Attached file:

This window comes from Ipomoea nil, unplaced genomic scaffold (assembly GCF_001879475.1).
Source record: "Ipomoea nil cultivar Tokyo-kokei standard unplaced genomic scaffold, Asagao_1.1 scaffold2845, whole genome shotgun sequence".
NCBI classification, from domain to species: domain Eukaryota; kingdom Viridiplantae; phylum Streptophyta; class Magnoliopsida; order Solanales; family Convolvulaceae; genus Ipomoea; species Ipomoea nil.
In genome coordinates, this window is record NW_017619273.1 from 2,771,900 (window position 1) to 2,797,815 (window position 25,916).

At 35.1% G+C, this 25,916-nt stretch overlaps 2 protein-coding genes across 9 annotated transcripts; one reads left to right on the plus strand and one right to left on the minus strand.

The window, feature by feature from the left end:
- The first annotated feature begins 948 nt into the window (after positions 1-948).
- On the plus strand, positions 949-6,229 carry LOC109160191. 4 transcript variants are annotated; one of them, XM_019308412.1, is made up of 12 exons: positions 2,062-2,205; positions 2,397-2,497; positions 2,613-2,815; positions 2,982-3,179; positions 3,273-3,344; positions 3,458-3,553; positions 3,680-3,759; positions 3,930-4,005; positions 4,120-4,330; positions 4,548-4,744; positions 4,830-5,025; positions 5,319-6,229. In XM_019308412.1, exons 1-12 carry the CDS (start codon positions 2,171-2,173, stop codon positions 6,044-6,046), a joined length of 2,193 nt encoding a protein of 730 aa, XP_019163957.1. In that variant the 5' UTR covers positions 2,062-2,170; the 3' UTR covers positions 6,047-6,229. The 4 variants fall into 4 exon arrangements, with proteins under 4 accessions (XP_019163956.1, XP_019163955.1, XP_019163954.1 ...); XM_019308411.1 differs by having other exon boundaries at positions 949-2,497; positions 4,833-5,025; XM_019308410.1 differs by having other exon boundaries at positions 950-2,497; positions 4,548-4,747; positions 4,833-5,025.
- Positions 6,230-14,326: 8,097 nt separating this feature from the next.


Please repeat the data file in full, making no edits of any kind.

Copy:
This window comes from Ipomoea nil, unplaced genomic scaffold (assembly GCF_001879475.1).
Source record: "Ipomoea nil cultivar Tokyo-kokei standard unplaced genomic scaffold, Asagao_1.1 scaffold2845, whole genome shotgun sequence".
NCBI classification, from domain to species: domain Eukaryota; kingdom Viridiplantae; phylum Streptophyta; class Magnoliopsida; order Solanales; family Convolvulaceae; genus Ipomoea; species Ipomoea nil.
In genome coordinates, this window is record NW_017619273.1 from 2,771,900 (window position 1) to 2,797,815 (window position 25,916).

At 35.1% G+C, this 25,916-nt stretch overlaps 2 protein-coding genes across 9 annotated transcripts; one reads left to right on the plus strand and one right to left on the minus strand.

The window, feature by feature from the left end:
- The first annotated feature begins 948 nt into the window (after positions 1-948).
- On the plus strand, positions 949-6,229 carry LOC109160191. 4 transcript variants are annotated; one of them, XM_019308412.1, is made up of 12 exons: positions 2,062-2,205; positions 2,397-2,497; positions 2,613-2,815; positions 2,982-3,179; positions 3,273-3,344; positions 3,458-3,553; positions 3,680-3,759; positions 3,930-4,005; positions 4,120-4,330; positions 4,548-4,744; positions 4,830-5,025; positions 5,319-6,229. In XM_019308412.1, exons 1-12 carry the CDS (start codon positions 2,171-2,173, stop codon positions 6,044-6,046), a joined length of 2,193 nt encoding a protein of 730 aa, XP_019163957.1. In that variant the 5' UTR covers positions 2,062-2,170; the 3' UTR covers positions 6,047-6,229. The 4 variants fall into 4 exon arrangements, with proteins under 4 accessions (XP_019163956.1, XP_019163955.1, XP_019163954.1 ...); XM_019308411.1 differs by having other exon boundaries at positions 949-2,497; positions 4,833-5,025; XM_019308410.1 differs by having other exon boundaries at positions 950-2,497; positions 4,548-4,747; positions 4,833-5,025.
- Positions 6,230-14,326: 8,097 nt separating this feature from the next.